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York Villa Hotel (Southport)
Member Name: ermintrude
York Villa Hotel (Southport)
Date: 08/02/01, updated on 08/02/01 (110 review reads)
Advantages: You know exactly what you're going to get
Disadvantages: You've seen it all before
Sometimes I think that almost every English B&B I've ever visited has come out of the same mould. You know the sort of thing: patterned carpets in the hall, flowery bedspreads, a little TV six feet off the ground, and a nagging fear that the door to the en-suite is not quite, um, soundproof. The York Villa Hotel is really no exception.
Make no mistake, there's nothing wrong with it. It's a fine, solid example of a seaside bed and breakfast that does its job very well. And let's face it, if you want character and individuality, you'd be hard pressed to find it anywhere on this one-block-back-from-the-prom Southport street. The B&Bs line up, cosy bay windows with "Vacancies" signs stretching as far as the eye can see, interrupted only by the odd Indian or Chinese restaurant, with their Bengal this and Hong Kong that breaking up the Sunny Banks and Sea Views. The York Villa fits in very well, although it sits, perhaps a little warily, next to the Conservative Club.
Crisp green and cream paintwork provides a public face, and the golden glow spilling from the hallway beckons the weary offseason traveller into its warmth. The landlady is no less welcoming, with a cheerful smile and some polite chit chat about the weather, your journey, and so on. Instantly, you know where you are and what to expect. Here's the little stand with leaflets about local attractions; there's the bell to ring for service; one door leads to the neat dining room, already laid for breakfast, while the other opens onto a cosy lounge and bar.
Key in hand, it's up the steep stairs and through some heavy fire doors (difficult to negotiate when you're carrying bags, but at least you can sleep safe in your bed), then into your room. Again, the deja-vu is almost overwhelming: the MFI furniture and random assortment of coathangers, the matching chintzy bedspreads, curtains and border, the little TV on a wall stand, and the small
-but-adequate en-suite. A kettle, cups and instant drinks sit neatly on the table, while decent freebies are lined up in the bathroom.
There's the odd bit of fraying round the edges, of course, but not too much. While the en-suite has a shower, it doesn't have the tiling, curtain or cabinet, so there are obvious spots of mould and peeling wallpaper. The hotel isn't non-smoking either, and cigarettes have left tell-tale marks by the sink and even (in one tiny spot) on the bedspread. But it can't be denied that the place is spotlessly clean.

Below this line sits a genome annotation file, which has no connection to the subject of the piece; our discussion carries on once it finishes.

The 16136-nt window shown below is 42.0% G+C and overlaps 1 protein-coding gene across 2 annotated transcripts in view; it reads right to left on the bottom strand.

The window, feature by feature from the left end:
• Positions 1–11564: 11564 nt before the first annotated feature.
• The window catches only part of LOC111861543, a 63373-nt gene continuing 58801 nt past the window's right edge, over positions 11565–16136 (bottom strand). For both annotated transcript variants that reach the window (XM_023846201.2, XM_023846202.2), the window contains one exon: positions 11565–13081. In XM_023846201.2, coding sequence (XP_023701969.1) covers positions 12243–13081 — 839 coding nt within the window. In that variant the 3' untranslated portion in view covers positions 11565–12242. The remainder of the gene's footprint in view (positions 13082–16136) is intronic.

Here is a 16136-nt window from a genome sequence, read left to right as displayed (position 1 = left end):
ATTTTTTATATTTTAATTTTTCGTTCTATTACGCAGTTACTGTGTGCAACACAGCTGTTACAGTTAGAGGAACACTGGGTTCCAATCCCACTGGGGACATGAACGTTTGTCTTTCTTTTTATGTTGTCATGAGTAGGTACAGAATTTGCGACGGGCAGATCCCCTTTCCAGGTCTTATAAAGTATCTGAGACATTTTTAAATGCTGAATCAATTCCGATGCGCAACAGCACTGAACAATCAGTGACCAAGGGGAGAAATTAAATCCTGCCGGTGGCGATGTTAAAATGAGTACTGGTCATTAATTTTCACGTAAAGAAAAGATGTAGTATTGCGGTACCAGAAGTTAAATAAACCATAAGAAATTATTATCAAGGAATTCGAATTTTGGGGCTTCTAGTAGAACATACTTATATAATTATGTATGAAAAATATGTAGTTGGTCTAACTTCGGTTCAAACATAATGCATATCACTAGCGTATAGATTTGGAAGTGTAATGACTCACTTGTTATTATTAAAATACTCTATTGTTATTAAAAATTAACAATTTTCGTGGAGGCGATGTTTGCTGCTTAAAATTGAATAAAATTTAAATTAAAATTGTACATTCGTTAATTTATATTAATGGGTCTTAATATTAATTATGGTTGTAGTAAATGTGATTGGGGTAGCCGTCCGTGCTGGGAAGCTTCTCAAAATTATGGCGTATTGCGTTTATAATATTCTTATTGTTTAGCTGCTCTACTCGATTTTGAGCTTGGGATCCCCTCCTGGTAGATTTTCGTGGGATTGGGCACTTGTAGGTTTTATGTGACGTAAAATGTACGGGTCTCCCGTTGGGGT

Then there are the touches necessary to turn a Victorian building into a B&B - the fire doors I mentioned (and they really are quite heavy and prone to slam), and in the room, the false ceiling with incredibly unflattering strip lights behind a frosted panel. Given a choice between that or the spotlights over the double bed, this is not the B&B to choose for your softly- (and flatteringly) lit romantic assignation.
Breakfast! The larger-than-life jolly landlord offers the usual choices: fruit juice, cereal (don't expect anything fancy like muesli), fruit (tinned grapefruit), toast (white), and that phenomenon known as the English breakfast. Yes, I had it (hang the diet), and no, it was really no different to any other breakfast I've had at a B&B. Bacon, sausage, egg... yada yada, you know the score, it was all there, right down to the black pudding. Certainly set me up for the day (and the next, truth be told).
Enough of the B&B itself, what of the surroundings? The York Villa sits on a street between Lord Street and the Promenade (although the prom looks onto a boating lake rather than the sea, which is most likely 2 miles or more distant). This makes it fairly handy for the bus and rail stations, as well as the central shops and restaurants, and the ubiquitous pier. Nothing in Southport is that handy for the beach, as it's so far out, but this is as about close as y
ou can get. Being on a street almost entirely populated by B&Bs, it could probably get a bit busy (especially parking-wise) and noisy in the season, but as we went in January the only thing that disturbed us was a tanker pumping something into (or out of) the Conservative Club one morning. Exactly what it was, I leave open to speculation.
Contacting the York Villa Hotel coudn't be easier - they are truly part of the information age. Not content with phone and fax, they give a mobile number (07713 147 172), freephone (0800 0345 440), and email (firstname.lastname@example.org). When we booked, the freephone number gave a dodgy line first, but calling back solved the problem straight away. Prices are extremely reasonable, and range from £22.50 per person per night according to the leaflet, although you'll probably get a discount off-season.
If you're after accommodation in Southport, and want a bit of comfortable predictability in your life, I'm sure you could do much worse than this.
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